Negligent IPO sponsors slapped with record finesTop News | Reuters, Bloomberg and Tereza Cai 15 Mar 2019
The Securities and Futures Commission has reprimanded UBS, Morgan Stanley, Merrill Lynch and Standard Chartered and fined them HK$786 million, a record amount, for failing to carry out responsibilities as IPO sponsors.
UBS had its license revoked for a year.
UBS was fined the most, HK$375 million, as it is related to three listing applications - China Forestry, Tianhe Chemicals and another firm, reportedly China Metal Recycling. The SFC did not name it as the investigation is ongoing.
UBS Securities HK cannot act as a sponsor for listing applications on the Stock Exchange of Hong Kong of any securities, and managing director Tim Cen Tian had his Hong Kong license suspended for two years.
Standard Chartered was fined HK$59.7 million for mismanaging in the case of China Forestry, while Merrill Lynch Far East was fined HK$128 million and Morgan Stanley Asia HK$224 million for failing in their duties in the case of Tianhe Chemicals.
China Forestry was listed on the Main Board on December 3, 2009, raising US$216 million.
Trading in the shares of China Forestry was suspended on January 26, 2011, after auditor KPMG discovered financial irregularities. It was wound up and the listing was canceled on February 24, 2017.
UBS and Standard Chartered, as its joint sponsors, were accused by the SFC of failure to verify the existence of China Forestry's forestry assets and its forestry rights, and its compliance with laws and regulations.
They were accused of inadequate due diligence on insurance cover for the group's forestry assets, and the SFC found that they called the customers on telephone numbers provided by China Forestry without conducting any background searches on the customers to verify their telephone numbers and/or the identities of the individuals interviewed.
Merrill Lynch and Morgan Stanley were the sponsors of Tianhe Chemicals, which listed in 2014, raising US$650 million.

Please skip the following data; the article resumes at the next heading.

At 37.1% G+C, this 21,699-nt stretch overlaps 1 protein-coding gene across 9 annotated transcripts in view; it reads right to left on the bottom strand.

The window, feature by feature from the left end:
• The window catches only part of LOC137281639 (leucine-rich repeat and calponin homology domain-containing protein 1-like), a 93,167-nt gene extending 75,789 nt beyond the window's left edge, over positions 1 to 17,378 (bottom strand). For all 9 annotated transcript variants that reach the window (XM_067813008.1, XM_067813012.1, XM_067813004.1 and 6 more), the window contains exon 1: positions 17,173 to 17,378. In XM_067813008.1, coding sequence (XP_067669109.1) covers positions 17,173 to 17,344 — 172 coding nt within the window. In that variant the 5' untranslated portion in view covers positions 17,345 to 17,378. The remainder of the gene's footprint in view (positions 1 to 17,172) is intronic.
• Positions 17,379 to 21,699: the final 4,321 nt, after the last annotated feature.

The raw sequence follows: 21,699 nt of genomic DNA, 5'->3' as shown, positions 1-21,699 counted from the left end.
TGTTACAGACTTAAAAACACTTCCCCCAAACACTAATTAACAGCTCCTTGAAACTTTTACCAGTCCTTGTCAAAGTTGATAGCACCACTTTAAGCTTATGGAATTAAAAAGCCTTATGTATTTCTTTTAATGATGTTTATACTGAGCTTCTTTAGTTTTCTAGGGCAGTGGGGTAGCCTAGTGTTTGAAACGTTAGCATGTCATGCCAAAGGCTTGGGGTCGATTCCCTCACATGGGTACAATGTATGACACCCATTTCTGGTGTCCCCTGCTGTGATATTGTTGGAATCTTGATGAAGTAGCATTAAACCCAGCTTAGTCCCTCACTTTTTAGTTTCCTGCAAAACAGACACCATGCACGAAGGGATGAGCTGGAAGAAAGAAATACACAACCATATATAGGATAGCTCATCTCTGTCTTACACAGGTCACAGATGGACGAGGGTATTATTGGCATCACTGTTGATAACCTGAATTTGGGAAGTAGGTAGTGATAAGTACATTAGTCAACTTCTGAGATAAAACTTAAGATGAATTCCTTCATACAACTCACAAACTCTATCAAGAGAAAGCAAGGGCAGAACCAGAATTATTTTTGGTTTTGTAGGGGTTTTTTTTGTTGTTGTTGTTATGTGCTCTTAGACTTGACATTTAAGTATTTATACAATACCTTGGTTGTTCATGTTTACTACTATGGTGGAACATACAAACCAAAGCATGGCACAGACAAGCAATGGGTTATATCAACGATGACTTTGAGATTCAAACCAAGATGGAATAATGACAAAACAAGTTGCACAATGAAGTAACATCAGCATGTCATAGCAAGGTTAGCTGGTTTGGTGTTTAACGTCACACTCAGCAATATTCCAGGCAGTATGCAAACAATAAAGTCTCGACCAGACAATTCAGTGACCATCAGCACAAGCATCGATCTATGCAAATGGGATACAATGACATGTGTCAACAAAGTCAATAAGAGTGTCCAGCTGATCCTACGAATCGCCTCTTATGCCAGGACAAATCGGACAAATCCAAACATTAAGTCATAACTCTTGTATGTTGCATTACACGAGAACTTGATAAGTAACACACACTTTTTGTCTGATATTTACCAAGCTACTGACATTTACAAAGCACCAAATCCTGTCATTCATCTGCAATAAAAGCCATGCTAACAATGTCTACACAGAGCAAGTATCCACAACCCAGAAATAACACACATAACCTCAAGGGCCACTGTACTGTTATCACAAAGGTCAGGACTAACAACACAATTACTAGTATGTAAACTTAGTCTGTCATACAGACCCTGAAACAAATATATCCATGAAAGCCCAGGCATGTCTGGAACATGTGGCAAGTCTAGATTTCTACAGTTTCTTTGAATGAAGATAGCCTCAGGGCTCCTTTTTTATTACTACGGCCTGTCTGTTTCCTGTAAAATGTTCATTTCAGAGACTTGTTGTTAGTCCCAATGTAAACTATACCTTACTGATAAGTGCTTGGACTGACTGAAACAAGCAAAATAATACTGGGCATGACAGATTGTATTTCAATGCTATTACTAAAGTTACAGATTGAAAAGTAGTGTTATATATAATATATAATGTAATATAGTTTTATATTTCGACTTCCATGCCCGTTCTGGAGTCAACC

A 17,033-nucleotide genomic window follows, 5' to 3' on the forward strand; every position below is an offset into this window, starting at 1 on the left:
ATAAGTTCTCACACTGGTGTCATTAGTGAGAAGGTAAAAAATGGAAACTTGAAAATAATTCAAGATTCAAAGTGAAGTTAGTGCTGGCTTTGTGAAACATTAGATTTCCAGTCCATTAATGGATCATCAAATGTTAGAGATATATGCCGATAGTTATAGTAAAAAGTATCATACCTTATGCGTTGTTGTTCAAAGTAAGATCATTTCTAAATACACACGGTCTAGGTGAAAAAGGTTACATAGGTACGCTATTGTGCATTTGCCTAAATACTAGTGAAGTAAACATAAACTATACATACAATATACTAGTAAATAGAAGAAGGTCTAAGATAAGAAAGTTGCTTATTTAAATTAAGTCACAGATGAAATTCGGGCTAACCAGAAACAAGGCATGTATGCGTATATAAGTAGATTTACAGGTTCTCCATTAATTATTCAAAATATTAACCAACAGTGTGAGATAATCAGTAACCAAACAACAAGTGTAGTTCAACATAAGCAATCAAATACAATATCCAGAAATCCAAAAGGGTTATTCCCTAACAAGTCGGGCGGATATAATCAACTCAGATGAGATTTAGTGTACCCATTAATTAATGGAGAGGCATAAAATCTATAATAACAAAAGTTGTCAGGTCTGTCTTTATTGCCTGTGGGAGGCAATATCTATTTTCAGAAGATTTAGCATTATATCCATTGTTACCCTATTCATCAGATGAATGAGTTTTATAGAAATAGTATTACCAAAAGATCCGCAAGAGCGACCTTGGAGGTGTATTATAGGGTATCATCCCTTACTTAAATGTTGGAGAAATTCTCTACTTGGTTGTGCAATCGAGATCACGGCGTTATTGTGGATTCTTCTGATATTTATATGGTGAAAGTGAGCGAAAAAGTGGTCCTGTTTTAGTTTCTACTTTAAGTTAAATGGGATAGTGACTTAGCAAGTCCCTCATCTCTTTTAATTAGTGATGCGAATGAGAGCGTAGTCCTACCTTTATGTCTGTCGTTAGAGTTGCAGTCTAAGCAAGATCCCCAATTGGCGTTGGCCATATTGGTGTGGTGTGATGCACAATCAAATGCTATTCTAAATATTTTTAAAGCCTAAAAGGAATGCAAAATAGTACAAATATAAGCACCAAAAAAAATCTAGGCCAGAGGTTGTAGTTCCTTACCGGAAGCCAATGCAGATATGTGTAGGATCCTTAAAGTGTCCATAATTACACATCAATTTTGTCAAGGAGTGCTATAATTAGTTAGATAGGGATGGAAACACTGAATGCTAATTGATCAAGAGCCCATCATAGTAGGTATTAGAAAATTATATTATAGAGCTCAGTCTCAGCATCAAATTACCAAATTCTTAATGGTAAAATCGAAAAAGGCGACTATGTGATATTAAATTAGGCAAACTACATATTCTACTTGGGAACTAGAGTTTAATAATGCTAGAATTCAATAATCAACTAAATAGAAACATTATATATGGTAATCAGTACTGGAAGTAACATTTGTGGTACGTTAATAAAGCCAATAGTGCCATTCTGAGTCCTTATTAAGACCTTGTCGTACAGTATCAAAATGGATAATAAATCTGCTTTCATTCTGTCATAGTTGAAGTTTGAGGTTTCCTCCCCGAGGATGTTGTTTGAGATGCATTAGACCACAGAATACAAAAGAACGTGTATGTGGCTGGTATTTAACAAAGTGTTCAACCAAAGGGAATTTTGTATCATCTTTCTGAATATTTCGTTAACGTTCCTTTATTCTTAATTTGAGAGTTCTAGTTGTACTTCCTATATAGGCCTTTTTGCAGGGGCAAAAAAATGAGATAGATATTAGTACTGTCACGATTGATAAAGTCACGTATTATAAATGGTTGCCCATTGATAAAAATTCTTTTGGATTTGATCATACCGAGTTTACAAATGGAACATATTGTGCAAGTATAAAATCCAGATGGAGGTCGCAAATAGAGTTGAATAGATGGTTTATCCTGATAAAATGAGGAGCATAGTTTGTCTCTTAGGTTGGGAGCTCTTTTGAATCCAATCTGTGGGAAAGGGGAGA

Shortseller Anonymous Analytics attacked Tianhe Chemicals in September, 2014, only three months after its IPO, alleging the company was worth zero.
Tianhe Chemicals suspended trading in March, 2015, and its auditor Deloitte resigned.
Before its listing, Tianhe Chemicals sparked discussion in January, 2014, on news that investment banks were eager to hire Joyce Wei Jiao, the daughter of Tianhe Chemicals chairman Wei Qi, in a bid to be the sponsor of the company's IPO.
Ashley Alder, SFC chief executive, said: "The outcome of these enforcement actions for sponsor failures - particularly failings when conducting IPO due diligence - signify the crucial importance that the SFC places on the high standards of sponsors' conduct to protect the investing public and maintain the integrity and reputation of Hong Kong's financial markets.
"The sanctions send a strong and clear message to the market that we will not hesitate to hold errant sponsors accountable for their misconduct," he said on UBS.
UBS said in a statement: "UBS takes note of the findings of the Hong Kong Securities and Futures Commission's investigations. We are pleased to have resolved these legacy issues relating to our Hong Kong IPO sponsorship license. We look forward to continuing to serve our clients in Hong Kong."
Morgan Stanley and Bank of America Merrill Lynch declined to comment.
Stanchart said: "We welcome the opportunity to resolve this case with the SFC, which stems from matters arising over 10 years ago.
"We note that on 8 January 2015, Standard Chartered Group announced the closure of institutional cash equities, equity research and equity capital markets activities (including IPO sponsor activities)."
A record 192 companies went public in Hong Kong last year, data compiled by Bloomberg show. Morgan Stanley ranked fourth among underwriters, while UBS was eighth and Bank of America came in at No 15. Chinese investment banks took the top three slots.